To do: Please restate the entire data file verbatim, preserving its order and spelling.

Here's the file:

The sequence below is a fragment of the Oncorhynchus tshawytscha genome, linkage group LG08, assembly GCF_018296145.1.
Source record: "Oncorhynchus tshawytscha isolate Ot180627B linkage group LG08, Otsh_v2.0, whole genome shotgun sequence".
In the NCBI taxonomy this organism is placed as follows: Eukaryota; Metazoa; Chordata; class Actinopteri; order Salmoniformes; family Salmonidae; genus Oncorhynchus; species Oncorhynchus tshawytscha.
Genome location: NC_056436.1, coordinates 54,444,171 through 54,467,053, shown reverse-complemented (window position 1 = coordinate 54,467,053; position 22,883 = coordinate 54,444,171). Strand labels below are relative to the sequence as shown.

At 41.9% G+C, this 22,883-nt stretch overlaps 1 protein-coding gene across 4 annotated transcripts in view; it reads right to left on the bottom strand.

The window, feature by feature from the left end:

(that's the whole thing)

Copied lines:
The sequence below is a fragment of the Oncorhynchus tshawytscha genome, linkage group LG08, assembly GCF_018296145.1.
Source record: "Oncorhynchus tshawytscha isolate Ot180627B linkage group LG08, Otsh_v2.0, whole genome shotgun sequence".
In the NCBI taxonomy this organism is placed as follows: Eukaryota; Metazoa; Chordata; class Actinopteri; order Salmoniformes; family Salmonidae; genus Oncorhynchus; species Oncorhynchus tshawytscha.
Genome location: NC_056436.1, coordinates 54,444,171 through 54,467,053, shown reverse-complemented (window position 1 = coordinate 54,467,053; position 22,883 = coordinate 54,444,171). Strand labels below are relative to the sequence as shown.

At 41.9% G+C, this 22,883-nt stretch overlaps 1 protein-coding gene across 4 annotated transcripts in view; it reads right to left on the bottom strand.

The window, feature by feature from the left end: